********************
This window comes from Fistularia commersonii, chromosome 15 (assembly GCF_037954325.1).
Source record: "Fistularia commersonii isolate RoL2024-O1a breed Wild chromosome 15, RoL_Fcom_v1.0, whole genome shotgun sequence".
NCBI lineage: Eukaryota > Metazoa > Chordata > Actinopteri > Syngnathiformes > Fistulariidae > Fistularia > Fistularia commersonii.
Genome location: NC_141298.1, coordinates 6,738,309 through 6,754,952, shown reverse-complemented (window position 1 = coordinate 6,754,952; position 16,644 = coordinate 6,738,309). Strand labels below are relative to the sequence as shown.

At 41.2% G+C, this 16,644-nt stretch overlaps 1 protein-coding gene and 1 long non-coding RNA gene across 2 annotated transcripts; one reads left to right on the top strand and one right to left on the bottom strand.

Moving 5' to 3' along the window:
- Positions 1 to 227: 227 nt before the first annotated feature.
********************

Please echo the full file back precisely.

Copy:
This window comes from Fistularia commersonii, chromosome 15 (assembly GCF_037954325.1).
Source record: "Fistularia commersonii isolate RoL2024-O1a breed Wild chromosome 15, RoL_Fcom_v1.0, whole genome shotgun sequence".
NCBI lineage: Eukaryota > Metazoa > Chordata > Actinopteri > Syngnathiformes > Fistulariidae > Fistularia > Fistularia commersonii.
Genome location: NC_141298.1, coordinates 6,738,309 through 6,754,952, shown reverse-complemented (window position 1 = coordinate 6,754,952; position 16,644 = coordinate 6,738,309). Strand labels below are relative to the sequence as shown.

At 41.2% G+C, this 16,644-nt stretch overlaps 1 protein-coding gene and 1 long non-coding RNA gene across 2 annotated transcripts; one reads left to right on the top strand and one right to left on the bottom strand.

Moving 5' to 3' along the window:
- Positions 1 to 227: 227 nt before the first annotated feature.